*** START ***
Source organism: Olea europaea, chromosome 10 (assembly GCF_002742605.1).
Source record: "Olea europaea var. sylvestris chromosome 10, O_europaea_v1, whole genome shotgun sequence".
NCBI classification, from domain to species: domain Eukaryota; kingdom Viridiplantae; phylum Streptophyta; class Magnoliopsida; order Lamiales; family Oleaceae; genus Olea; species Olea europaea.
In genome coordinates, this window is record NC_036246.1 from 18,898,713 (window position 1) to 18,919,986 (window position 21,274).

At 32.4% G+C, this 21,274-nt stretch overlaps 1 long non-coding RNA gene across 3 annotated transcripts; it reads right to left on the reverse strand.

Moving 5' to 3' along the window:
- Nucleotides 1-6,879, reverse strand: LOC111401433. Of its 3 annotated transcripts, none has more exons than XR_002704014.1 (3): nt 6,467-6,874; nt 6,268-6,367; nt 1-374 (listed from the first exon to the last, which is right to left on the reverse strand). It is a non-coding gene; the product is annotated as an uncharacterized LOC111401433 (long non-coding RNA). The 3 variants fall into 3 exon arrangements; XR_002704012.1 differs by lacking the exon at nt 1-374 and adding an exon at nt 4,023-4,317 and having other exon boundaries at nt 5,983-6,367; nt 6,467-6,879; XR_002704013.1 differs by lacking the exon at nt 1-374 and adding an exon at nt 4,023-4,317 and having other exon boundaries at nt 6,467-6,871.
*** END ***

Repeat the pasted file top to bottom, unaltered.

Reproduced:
Source organism: Olea europaea, chromosome 10 (assembly GCF_002742605.1).
Source record: "Olea europaea var. sylvestris chromosome 10, O_europaea_v1, whole genome shotgun sequence".
NCBI classification, from domain to species: domain Eukaryota; kingdom Viridiplantae; phylum Streptophyta; class Magnoliopsida; order Lamiales; family Oleaceae; genus Olea; species Olea europaea.
In genome coordinates, this window is record NC_036246.1 from 18,898,713 (window position 1) to 18,919,986 (window position 21,274).

At 32.4% G+C, this 21,274-nt stretch overlaps 1 long non-coding RNA gene across 3 annotated transcripts; it reads right to left on the reverse strand.

Moving 5' to 3' along the window:
- Nucleotides 1-6,879, reverse strand: LOC111401433. Of its 3 annotated transcripts, none has more exons than XR_002704014.1 (3): nt 6,467-6,874; nt 6,268-6,367; nt 1-374 (listed from the first exon to the last, which is right to left on the reverse strand). It is a non-coding gene; the product is annotated as an uncharacterized LOC111401433 (long non-coding RNA). The 3 variants fall into 3 exon arrangements; XR_002704012.1 differs by lacking the exon at nt 1-374 and adding an exon at nt 4,023-4,317 and having other exon boundaries at nt 5,983-6,367; nt 6,467-6,879; XR_002704013.1 differs by lacking the exon at nt 1-374 and adding an exon at nt 4,023-4,317 and having other exon boundaries at nt 6,467-6,871.